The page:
CLOUD FOREST Cloud forests are basically higher elevation rain forests. These forests receive around half of their annual rainfall not from actual rain but rather from moisture capture as clouds move through the lush foliage and moisture drips from the canopy to the forest floor. The Andean cloud forests of Ecuador, both on the western and eastern slopes, hold a high diversity of flowering epiphytes that correlate to an astoundingly high species diversity of hummingbirds. Though the cloud forests of Ecuador contain other amazing birds (toucans, tanagers, etc.) as well as some great reptiles and amphibians, the hummingbirds are definitely the star of the show. And well they should be because the Ecuadorian Andes are likely to have been the cradle of their diverse speciation. Hummingbirds, found only in the Americas, began to develop from swifts over 40 million years ago. Fossil records suggest that the original evolution may have begun in Eurasia and that primitive “hummingbirds” later reached South America via a land bridge. As the Andes rose quickly about 10 million years ago, those ancestral “hummingbirds” diversified at a startling rate as new micro-climates developed in the area. Though the Andes cover only 7% of the land mass of the Americas they are home to 40% of the hummingbird species on Earth.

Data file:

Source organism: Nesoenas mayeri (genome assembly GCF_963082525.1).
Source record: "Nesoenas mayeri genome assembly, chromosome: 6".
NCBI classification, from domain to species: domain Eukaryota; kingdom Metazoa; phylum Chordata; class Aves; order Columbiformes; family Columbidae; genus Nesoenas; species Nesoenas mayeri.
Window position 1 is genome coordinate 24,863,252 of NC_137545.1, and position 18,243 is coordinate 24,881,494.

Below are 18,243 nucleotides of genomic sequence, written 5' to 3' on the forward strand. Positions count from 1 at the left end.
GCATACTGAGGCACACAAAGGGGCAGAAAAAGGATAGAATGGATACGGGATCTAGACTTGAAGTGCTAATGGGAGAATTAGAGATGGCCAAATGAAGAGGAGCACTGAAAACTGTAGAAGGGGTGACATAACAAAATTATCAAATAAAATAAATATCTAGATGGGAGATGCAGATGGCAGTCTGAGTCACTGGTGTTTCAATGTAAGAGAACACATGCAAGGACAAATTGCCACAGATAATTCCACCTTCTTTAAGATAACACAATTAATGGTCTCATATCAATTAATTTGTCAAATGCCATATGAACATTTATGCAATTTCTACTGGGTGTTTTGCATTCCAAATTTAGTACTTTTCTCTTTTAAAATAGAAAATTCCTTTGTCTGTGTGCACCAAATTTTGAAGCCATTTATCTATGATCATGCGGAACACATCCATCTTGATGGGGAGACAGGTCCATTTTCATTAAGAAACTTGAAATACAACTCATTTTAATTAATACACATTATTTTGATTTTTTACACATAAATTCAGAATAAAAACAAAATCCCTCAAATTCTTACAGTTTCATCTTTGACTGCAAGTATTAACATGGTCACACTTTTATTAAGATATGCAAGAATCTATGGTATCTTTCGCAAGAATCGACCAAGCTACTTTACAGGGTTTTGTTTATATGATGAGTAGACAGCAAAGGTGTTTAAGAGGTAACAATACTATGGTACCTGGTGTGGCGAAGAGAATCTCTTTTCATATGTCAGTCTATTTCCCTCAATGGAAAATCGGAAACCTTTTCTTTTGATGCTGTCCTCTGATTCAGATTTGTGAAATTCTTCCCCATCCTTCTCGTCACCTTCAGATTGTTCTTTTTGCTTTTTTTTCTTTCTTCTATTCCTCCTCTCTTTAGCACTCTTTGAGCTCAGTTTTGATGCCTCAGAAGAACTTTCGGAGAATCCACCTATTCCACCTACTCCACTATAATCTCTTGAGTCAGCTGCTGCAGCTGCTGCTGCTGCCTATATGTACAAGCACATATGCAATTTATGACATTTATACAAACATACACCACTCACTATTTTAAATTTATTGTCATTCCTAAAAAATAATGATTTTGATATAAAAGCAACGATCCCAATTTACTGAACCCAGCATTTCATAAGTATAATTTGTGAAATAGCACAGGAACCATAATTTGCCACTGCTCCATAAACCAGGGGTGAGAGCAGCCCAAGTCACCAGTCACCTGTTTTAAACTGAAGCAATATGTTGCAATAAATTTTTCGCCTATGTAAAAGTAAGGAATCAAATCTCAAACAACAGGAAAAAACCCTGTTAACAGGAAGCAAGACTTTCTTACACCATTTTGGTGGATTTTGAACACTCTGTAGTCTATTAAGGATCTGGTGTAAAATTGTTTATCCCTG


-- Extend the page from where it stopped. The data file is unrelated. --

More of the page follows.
The hummingbirds we photograph today in Ecuador have crazy long tails, bill shapes adapted for feeding and for fighting, and outrageous colors . In one species, recent research shows that about 20% of the females adopt nearly perfect male coloration in an attempt to avoid the constant sexual overtures of males, which may hinder their ability to feed!

All of these adaptations are made possible due to the variety of habitats and altitudinal niches, diversity of flowers, competition for food sources, and to sexual selection. The upshot for photographers is that we can photograph a dizzying array of beautiful hummingbird species within just a few hours of the capital city.

COLLARED INCA 📷Canon 5DsR, Sigma 150-600 mm C zoom, handheld, f/6.3, ISO 2000, 1/320th

VIOLET-TAILED SYLPH 📷Canon 5DsR, Sigma 150-600 mm C zoom, Induro travel tripod, f/11, ISO 400, 1/200th, multiple flashes

GOULD’S JEWELFRONT 📷Canon 7DII, Sigma 150-600 mm C zoom, handheld, f/5.6, ISO 250, 1/60th, fill-flash